The mobile van is a unique concept of reaching out to the remotest area and the poorest of people like those in the remote salt pans.

 
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SEWA Sanskar Kendra (SSK) envisaged as the 'hub' or centre of activity for a cluster of ten to fifteen villages. SSKs were established keeping in mind that the women in the rural communities had requirements of diverse information while they had the least access to information and communication technologies. Therefore, there was a constant need for information on people's entitlements, enhancing their capacities, accessing markets, technical solutions for livelihoods as well as technologies to cater to these requirements. These SSKs offered a gamut of services - ICT training, capacity building, skill upgradation, disaster mitigation related activities and trainings, childcare, hub for village database etc.

All these initiatives were directed towards SEWA's aims to develop a sustainable ICTbased model for addressing economic and social problems, resulting from a lack of access to needed information. While establishing SSKs special attention was paid to the role of the infomediary and the processes by which ICT-based interventions could be effective in sustainable livelihoods generation.
   
SEWA had started with a participative and holistic approach while developing the concept of SSK. The participation of local people involved selection of village resource person for SSK in the Gram Sabha1 and recruitment of local village member for SSK. People's participation in SSK activities was ensured through participatory management process and decentralized decision making. In order to bring in maximum village contribution and participation, the endeavor had been to locate the SSKs in the community areas to ensure the community's involvement.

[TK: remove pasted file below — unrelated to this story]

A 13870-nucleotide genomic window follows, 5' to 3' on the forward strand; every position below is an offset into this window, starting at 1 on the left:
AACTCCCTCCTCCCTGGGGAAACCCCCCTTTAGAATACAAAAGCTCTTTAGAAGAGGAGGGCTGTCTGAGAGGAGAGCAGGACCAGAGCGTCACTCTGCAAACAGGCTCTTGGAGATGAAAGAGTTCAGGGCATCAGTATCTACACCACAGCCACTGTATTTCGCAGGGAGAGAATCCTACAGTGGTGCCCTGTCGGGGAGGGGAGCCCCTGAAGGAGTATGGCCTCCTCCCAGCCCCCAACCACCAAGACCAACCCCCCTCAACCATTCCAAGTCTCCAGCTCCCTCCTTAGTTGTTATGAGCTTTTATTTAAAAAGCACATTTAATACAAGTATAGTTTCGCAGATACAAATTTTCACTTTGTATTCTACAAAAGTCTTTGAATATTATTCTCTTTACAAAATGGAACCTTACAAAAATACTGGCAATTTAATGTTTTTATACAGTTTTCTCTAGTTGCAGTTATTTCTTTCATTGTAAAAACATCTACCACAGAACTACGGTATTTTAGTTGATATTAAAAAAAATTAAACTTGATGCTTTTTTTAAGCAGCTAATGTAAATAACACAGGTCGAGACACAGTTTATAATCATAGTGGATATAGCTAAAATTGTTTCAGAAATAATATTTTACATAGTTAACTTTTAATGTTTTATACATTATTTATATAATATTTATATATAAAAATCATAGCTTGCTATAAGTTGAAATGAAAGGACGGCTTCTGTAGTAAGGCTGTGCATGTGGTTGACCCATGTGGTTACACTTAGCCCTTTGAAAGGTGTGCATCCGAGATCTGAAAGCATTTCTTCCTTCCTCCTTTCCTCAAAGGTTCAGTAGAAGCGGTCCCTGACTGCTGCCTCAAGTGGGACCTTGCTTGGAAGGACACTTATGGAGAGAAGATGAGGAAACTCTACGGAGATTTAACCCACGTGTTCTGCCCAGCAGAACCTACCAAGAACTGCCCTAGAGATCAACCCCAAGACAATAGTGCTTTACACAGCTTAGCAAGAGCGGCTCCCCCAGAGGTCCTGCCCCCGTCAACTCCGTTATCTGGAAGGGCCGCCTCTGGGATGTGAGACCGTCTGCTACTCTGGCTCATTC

SEWA collaborated with local self-government bodies like Village Panchayats, District Rural Development Agency and other like-minded organizations in setting up the infrastructure for the SSKs. These local self-government bodies provided a small building or room to house the SSK and some basic amenities. Initially, all efforts were made to obtain the place for SSK from the Gram Panchayats themselves. Wherever this was not possible, the next best alternative was considered. Thus, SEWA's SSKs were set up in the village community centre, Gram Panchayat areas, schools/institutes and in extreme cases, even in rented places. In Patan and Surendranagar districts, where SEWA started running SSKs from its own constructed buildings, the land was provided by Panchayat.  Wherever space permitted, an in-house SSK had been started at the district association premises of SEWA. This also served as a showcase of technology as women members poured into district offices at all times for their work and were exposed to the SSK concept and encouraged to try out and use the SSK for their routine work. Currently more than 40 SSKs had been operational in ten districts of Gujarat.